Assembly instructions, besides an opcode, often have bit fields that indicate registers and addressing modes (absolute, relative, auto-increment and more).
Decoding is the cycle that interprets the opcode and those other bitfields to determine what the instruction will operate on, or otherwise do.
Summary: it figures out the optional details of an instruction
0x90 ( 10010000 binary ) is usually considered a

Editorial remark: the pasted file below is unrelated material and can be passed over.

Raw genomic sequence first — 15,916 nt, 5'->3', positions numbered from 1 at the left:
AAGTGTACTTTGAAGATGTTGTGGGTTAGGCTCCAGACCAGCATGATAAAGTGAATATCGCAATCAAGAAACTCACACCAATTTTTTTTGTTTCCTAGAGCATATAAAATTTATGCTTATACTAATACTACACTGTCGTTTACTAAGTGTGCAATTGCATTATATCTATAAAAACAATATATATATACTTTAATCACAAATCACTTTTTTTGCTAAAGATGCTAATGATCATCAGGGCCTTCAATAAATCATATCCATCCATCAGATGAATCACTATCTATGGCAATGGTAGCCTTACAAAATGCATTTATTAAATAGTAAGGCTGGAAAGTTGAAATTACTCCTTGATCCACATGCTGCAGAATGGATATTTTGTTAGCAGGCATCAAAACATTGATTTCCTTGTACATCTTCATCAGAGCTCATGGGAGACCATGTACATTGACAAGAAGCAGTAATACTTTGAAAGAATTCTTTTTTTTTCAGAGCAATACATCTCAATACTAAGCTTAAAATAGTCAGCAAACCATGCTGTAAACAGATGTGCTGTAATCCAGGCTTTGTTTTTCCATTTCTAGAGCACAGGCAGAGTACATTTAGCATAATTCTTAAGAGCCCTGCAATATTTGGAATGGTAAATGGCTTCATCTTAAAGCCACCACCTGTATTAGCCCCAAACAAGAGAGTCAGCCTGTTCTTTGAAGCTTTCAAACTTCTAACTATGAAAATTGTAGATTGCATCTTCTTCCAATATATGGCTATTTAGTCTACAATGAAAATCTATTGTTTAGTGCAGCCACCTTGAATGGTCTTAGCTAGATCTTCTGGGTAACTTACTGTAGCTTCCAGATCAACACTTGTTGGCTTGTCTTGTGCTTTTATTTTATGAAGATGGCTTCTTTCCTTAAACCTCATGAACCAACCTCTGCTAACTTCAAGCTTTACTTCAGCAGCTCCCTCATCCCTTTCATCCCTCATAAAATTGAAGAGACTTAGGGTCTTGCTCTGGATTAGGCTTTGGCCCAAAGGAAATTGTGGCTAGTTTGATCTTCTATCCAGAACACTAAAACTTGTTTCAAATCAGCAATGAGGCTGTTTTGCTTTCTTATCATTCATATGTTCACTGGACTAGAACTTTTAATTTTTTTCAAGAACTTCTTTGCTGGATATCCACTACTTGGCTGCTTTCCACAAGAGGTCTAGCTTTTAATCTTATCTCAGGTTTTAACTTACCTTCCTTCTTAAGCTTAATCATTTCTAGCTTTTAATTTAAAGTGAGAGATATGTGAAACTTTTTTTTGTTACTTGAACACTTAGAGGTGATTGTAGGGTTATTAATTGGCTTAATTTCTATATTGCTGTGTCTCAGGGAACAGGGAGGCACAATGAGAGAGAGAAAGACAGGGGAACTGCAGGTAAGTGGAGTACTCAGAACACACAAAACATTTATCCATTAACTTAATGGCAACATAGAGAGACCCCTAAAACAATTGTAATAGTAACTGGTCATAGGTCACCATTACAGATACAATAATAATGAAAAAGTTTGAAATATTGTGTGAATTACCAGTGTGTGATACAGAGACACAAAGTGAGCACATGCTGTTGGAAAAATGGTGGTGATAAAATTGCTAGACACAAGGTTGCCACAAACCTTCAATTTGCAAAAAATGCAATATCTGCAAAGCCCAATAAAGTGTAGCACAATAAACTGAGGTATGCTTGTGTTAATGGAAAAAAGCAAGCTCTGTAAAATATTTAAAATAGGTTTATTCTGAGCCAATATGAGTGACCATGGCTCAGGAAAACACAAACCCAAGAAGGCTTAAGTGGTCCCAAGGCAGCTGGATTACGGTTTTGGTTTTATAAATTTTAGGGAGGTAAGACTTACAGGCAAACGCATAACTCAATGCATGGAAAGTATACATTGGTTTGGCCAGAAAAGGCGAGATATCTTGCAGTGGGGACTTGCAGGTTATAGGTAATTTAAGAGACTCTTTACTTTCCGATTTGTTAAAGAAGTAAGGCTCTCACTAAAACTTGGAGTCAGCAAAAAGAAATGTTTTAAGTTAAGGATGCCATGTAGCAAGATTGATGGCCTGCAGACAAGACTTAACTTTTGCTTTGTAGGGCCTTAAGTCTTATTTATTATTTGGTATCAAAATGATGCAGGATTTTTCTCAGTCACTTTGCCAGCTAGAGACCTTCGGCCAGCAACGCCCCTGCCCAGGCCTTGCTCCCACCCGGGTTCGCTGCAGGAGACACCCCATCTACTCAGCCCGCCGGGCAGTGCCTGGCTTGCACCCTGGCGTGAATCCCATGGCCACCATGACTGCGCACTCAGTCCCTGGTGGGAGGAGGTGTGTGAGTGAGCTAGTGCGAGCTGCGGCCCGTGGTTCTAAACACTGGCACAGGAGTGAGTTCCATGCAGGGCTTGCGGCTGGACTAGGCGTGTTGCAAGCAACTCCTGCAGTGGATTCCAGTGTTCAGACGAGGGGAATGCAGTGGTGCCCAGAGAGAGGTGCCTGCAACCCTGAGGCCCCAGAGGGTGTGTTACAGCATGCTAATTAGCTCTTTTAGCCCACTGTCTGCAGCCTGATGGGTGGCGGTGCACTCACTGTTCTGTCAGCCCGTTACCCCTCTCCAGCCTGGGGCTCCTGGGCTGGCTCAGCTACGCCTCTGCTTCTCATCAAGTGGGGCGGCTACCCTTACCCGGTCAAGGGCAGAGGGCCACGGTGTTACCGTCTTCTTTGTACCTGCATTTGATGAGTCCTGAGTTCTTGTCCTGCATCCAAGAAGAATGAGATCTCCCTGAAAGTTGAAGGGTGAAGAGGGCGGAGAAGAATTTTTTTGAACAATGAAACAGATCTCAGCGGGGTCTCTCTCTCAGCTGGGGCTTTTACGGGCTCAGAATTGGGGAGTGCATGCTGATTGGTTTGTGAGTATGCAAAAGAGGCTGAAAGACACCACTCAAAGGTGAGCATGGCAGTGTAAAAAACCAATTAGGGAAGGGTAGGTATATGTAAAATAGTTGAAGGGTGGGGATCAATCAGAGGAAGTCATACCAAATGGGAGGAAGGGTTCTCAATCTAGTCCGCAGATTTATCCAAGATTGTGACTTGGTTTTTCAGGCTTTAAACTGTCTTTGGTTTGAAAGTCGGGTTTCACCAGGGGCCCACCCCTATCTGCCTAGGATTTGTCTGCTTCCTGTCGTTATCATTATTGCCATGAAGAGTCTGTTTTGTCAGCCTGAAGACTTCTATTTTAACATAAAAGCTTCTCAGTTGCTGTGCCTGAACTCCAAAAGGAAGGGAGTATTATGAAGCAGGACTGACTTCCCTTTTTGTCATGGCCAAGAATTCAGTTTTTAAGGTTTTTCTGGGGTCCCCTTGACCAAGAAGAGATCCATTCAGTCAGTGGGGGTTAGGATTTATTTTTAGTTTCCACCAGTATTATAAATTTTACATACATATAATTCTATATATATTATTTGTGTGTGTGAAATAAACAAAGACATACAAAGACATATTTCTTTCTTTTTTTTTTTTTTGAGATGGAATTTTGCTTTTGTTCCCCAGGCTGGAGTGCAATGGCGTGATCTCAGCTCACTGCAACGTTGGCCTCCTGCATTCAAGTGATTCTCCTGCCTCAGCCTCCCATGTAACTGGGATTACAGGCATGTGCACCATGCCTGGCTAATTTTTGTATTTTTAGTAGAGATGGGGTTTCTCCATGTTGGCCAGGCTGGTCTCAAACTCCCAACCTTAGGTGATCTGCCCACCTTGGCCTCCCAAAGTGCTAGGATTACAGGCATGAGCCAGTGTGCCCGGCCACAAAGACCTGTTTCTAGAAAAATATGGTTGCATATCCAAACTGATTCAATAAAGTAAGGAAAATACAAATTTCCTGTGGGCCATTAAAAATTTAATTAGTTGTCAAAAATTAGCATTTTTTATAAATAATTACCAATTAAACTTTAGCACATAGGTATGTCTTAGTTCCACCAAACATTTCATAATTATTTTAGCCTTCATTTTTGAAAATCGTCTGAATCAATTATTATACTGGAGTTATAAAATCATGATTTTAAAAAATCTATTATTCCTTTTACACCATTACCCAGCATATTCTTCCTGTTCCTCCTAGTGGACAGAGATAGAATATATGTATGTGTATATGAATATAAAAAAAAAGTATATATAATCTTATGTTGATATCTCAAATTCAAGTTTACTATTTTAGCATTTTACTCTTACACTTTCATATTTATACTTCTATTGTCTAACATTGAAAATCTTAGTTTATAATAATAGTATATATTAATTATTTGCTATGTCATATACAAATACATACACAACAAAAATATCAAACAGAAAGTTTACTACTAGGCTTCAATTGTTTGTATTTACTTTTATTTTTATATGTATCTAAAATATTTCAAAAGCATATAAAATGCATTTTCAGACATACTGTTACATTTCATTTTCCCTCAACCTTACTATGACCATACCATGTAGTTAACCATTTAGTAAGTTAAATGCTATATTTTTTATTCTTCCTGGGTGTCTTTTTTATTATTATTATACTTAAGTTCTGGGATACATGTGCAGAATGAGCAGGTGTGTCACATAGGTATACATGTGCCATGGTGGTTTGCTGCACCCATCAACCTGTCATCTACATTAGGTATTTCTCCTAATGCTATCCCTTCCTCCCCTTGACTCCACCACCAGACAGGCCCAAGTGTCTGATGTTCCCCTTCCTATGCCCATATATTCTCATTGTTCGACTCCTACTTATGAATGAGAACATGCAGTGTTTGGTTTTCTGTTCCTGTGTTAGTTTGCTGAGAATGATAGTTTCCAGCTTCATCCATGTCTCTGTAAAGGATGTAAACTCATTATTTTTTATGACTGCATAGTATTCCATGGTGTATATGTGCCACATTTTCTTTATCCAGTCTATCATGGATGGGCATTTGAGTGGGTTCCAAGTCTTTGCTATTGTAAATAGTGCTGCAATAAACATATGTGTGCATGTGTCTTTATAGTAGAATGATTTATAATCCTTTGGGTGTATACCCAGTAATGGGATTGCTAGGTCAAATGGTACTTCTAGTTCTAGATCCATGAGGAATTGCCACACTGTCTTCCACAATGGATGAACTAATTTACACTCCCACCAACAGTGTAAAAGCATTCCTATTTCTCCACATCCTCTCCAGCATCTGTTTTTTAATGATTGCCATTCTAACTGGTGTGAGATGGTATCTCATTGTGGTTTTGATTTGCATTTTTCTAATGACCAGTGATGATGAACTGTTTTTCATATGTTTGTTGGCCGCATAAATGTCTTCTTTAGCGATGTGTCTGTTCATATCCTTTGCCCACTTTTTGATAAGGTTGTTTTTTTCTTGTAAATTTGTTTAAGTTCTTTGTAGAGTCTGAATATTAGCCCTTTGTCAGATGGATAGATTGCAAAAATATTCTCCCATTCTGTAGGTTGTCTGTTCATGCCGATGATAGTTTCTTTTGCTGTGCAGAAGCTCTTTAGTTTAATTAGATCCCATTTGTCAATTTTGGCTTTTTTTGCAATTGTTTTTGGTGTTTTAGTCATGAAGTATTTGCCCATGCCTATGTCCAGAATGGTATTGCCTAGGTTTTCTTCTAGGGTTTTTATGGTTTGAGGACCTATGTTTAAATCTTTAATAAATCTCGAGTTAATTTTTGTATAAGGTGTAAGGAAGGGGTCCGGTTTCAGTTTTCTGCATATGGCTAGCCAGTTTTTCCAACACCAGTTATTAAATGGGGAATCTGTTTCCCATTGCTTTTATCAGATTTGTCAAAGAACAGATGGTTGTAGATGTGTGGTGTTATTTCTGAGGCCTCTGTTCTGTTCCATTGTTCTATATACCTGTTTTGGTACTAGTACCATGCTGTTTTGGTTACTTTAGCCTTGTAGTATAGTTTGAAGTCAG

NOP, no operation, for the 8086 instruction set.
But there is a
XCHG instruction, represented as binary 10010reg (reg=3 bits), (0x90 + reg) that is an 16 bit exchange register with
AX instruction. the 3 bits denoted 'reg' define what register to exchange with.
'reg' of binary 000, means 'with register
AX'. So 0x90 decodes as "exchange
AX", which doesn't do much, AKA No Operation